10 tips for a long-lasting helmet

Helmet maintenace is important to ensure that your lid remains in top condition so that your head is kept safe. Here are 10 steps for great helmet care


Carry your helmet correctly, do up the chinstrap and carry it like a handbag, or better still carry it in the bag it was in when you took it out of the box. Don’t carry it by the chin bar. If you've ever owned an old lid, you'll know that the chin bar does get worn inside from finger pressure and in the event of an accident, you want the foam interior to be strong and uncompressed so it absorbs any forces in the way it was designed to.


Don’t store your gloves in your helmet, this is a major factor in reducing the life span of your helmet lining. The sweat from your hands can eat into the stitching in your gloves and this sweat, coupled with dirt can also eat into your helmet's lining.


Use cleaning products as intended, if in doubt read the instructions. Some cleaning products are far too abrasive on the shell and can make it weaker through corrosion. Cleaners such as kitchen sprays, alloy wheel cleaners and bleach may get even the most stubborn bugs off your nice helmet, but they will make it structurally weaker.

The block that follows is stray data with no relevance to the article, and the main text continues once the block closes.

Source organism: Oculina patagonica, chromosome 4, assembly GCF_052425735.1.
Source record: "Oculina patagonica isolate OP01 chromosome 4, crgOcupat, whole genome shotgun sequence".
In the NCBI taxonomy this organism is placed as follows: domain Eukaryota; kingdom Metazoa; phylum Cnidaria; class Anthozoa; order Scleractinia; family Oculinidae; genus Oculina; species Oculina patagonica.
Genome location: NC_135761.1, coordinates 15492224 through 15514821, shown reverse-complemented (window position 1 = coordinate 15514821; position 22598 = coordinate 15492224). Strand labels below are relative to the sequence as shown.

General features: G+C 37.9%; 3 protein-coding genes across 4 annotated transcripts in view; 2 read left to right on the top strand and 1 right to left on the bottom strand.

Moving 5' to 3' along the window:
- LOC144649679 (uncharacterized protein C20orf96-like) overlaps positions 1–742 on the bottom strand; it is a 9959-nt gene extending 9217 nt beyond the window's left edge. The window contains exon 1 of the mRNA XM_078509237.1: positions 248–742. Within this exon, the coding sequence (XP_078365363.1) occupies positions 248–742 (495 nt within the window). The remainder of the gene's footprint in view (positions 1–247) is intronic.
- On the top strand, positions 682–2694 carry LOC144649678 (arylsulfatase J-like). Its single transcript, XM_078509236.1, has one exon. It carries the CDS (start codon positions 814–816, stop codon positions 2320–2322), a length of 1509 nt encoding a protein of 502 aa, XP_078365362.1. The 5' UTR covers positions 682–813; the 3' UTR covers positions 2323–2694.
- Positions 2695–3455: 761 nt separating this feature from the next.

Never balance your helmet on the mirrors of your bike; there's one place it'll always end up - on the floor. So put it there. Also hanging it on a mirror can damage the lining and could render your helmet as good as useless.


Clean your helmet properly at least once a year, don’t rush the job, take your time. Most helmets these days have a removable lining, so you can take this out and wash it properly, removing dirt, grease and build up that can cause it to wear faster than it should.


Never put a wet helmet back in the cupboard, always dry it out first. But drying it can damage it too. It may be tempting to use a hair dryer or to place your helmet on a boiler or hot radiator, but this can cause the glue used in the helmet's consruction to weaken. You don't want the foam interior coming away from the outer shell - your helmet won't protect your head as it should if it does.

Dry it naturally or using a gentle heat source. A wet lid stashed in a cupboard will deteriorate through mould and start a slow rotting process. Nasty!


Don’t assume your helmet is knackered because you have dropped it or it has rolled down a couple of steps in the house. Send it back to the manufacturer for an inspection, they will let you know if your helmet is still useable. Arai, for example, will X-ray your helmet to check it's fit for purpose.


Helmets are a lot more robust than you think, they are designed to be stripped and re-assembled for cleaning as well as to keep your head safe. Don’t be scared to get stuck in, but on the same note don’t force something that doesn’t feel like it wants to be forced.


A five pound cleaning product can inflict £100 worth of damage to your helmet and render it useless. Consult the helmet manufacturer and find out what the best products to use are, don’t be tempted to use the same stuff you would use to clean your bike. Or your oven!


Your helmet is the most important piece of equipment you own, buy the very best one you can afford and never compromise yourself, change it every five years, maximum. Heads don’t fix well, bones do!